Younglove, James[5] Clay Road Morgan Road $2,500

Henry Younglove, neighbor of Bart Smith
"…greenhouse across the road (from Smith) was blown to pieces. Mowing machines were carried many feet by the wind." [1912-09-16a2]


Sherwood, Charles H.  Phoenix Road Morgan Road  

"…home was unroofed as if a mighty scythe had swept across it. Mr. Sherwood who tried to close the door when the wind was felt, was blown across the room and against the wall." [1912-09-16a2]

"Mrs. Charles Sherwood tumbled through a second story window at her home on the Phoenix Road (Morgan Road) and slided to the earth accompanied by several square yards of roofing tin and scores of lumbers. She doesn't know how it happened. The last thing she remembers is having gone up stairs to close some windows. She was around the farm yesterday helping her husband and the men at work."



Plummer, E. J. Euclid Road Morgan Road  

"In a large hole from which a tree had been uprooted was found a mowing machine on the farm of Edward Plummer, on the Clay Corners road."  [1912-09-17b1].


Woerner Woodard Road Henry Clay Blvd. $2,000

"Before the cyclone struck the Price farm it crossed the Woerner place. There a greenhouse was demolished, entailing a loss of about $2,000. Several trees here were also uprooted. [1912-09-16]


Clark, Edward [6] Woodard Road Henry Clay Blvd. $1,500 Clark & Price on adjacent census pages. Therefore they are near the intersection of 7th North St and Bear Road.
"Edward Clark's roof was blown off and barn destroyed and orchard completely ruined." [1912-09-16a2]


"On the Edward Clark farm, first this side of the Price Place, the tornado skirted an old orchard, breaking down half a dozen trees, and also cut a swath through the woods. An unoccupied house and a barn and one shed were unroofed. Clark said his loss would probably not be more than $1,500."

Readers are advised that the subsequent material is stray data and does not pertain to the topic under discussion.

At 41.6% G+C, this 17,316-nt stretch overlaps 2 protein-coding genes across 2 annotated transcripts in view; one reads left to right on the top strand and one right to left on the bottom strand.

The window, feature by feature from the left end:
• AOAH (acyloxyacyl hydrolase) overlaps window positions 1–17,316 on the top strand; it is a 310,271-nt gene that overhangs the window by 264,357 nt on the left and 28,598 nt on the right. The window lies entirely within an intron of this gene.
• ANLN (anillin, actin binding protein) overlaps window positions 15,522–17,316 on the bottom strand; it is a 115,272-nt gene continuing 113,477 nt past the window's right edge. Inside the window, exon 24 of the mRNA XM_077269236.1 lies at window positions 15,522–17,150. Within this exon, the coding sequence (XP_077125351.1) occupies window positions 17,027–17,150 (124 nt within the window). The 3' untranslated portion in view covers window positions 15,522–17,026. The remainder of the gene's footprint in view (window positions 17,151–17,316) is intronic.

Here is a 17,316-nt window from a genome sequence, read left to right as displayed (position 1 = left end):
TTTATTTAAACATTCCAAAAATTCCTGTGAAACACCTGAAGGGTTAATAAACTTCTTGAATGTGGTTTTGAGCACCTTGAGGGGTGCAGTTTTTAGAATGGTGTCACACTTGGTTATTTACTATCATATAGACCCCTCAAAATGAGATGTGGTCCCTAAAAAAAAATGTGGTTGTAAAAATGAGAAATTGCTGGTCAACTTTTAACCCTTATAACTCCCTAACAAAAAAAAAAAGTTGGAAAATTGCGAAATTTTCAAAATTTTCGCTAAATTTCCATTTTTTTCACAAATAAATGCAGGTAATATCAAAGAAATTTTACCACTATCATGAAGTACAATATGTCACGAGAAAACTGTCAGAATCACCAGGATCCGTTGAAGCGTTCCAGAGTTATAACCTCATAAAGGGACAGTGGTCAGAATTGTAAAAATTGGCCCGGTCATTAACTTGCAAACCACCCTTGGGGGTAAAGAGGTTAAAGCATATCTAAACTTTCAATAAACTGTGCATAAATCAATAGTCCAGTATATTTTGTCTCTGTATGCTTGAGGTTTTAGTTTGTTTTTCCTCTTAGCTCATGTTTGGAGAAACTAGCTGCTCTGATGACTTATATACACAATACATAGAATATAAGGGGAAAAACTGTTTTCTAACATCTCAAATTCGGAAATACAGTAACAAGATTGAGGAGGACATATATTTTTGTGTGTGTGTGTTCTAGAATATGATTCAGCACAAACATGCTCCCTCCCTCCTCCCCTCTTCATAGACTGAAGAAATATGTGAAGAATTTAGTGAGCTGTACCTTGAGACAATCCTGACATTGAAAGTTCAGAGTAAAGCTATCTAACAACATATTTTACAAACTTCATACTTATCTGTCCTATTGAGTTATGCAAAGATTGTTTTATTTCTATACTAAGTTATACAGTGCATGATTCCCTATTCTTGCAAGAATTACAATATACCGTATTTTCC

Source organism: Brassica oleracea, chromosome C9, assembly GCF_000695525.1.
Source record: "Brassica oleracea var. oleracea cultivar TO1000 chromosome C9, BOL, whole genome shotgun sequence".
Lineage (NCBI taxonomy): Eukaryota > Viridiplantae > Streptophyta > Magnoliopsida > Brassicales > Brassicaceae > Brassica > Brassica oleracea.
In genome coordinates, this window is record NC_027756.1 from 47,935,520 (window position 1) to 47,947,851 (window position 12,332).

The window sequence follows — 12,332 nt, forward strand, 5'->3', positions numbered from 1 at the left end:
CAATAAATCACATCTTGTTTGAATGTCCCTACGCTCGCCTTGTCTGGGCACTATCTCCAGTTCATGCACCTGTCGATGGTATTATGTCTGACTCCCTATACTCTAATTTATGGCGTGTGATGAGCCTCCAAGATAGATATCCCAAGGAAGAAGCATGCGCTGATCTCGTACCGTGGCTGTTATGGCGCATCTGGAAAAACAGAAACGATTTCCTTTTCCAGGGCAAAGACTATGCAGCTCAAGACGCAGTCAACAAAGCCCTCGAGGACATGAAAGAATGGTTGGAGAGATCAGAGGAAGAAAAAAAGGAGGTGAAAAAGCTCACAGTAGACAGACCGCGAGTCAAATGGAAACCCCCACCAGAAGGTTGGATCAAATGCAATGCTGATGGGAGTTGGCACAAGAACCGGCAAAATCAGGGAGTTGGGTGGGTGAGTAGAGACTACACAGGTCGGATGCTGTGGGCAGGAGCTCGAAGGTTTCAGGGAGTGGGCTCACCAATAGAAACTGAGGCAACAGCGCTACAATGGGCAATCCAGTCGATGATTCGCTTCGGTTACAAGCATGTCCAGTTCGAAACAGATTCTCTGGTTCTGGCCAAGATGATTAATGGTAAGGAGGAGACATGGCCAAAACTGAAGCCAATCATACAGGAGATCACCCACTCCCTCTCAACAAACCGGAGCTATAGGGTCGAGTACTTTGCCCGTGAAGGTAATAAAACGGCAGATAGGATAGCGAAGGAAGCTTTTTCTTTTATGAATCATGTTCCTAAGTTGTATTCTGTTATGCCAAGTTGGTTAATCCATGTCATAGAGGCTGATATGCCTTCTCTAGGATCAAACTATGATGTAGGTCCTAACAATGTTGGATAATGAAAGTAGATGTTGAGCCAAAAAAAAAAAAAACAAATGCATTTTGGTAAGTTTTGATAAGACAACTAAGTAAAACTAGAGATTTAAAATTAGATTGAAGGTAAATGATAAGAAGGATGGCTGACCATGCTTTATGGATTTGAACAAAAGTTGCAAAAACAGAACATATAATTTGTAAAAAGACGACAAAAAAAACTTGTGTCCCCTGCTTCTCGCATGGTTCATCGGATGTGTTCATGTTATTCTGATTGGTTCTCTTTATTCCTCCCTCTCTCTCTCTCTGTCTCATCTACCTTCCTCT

The Waterbury Schoolhouse   Henry Clay Blvd.  

"The Waterbury brick schoolhouse roof was taken away." [1912-09-16a2]


"Between the Price and Clark farms, at the intersection of the Woodard and East Roads, is the Waterbury schoolhouse No. 7 of the town of Clay. This was unroofed. The brick walls appear but slightly damaged, but the wooden addition shows the effects of the storm, although it stood a little to one side of its general direction." [1912-09-16]


Price, Sidney [7] Bear Road   $10,000

Clark & Price on adjacent census pages.  Therefore they are near the intersection of 7th North St and Bear Road.
"Mr. Price's loss alone is $10,000." [1912-09-16a2]


"The most serious damage done nearest to Liverpool was on the Sidney Price farm, rather more than a mile northeast in the town of Clay. The farmer says two rooms of his house and his land is about all he has left. The storm uprooted, twisted off or blew over about 200 trees on the Price place, demolished a tobacco shed and barn, killed two cows and a horse and so badly injured another cow that she had to be killed. What became of his silo Price has not yet found out. Its site only remains. He can only make a guess as to his loss, and says it will probably exceed $3,500."


"Price saw the cyclone as it approached. His attention was first attracted by a peculiar sound resembling distant rumbling. It had been raining gently. But that had stopped. In the distance off to the west he noticed a funnel-shaped cloud. As this approached that strange humming increased. For perhaps two minutes before the cyclone reached his farm, he says, it was difficult to breathe. There appeared to be a rush of air in the direction from which the storm was fast coming."


"His impulse was to flee, but he seemed powerless to move, and it was an exertion for him to open the door and step into the house. A moment later the storm broke in all its fury, either flattening all things in its path to the ground or sending them high into the air. Sturdy old maples along the roadside in front of the Price home were in some instances literally pulled from the ground."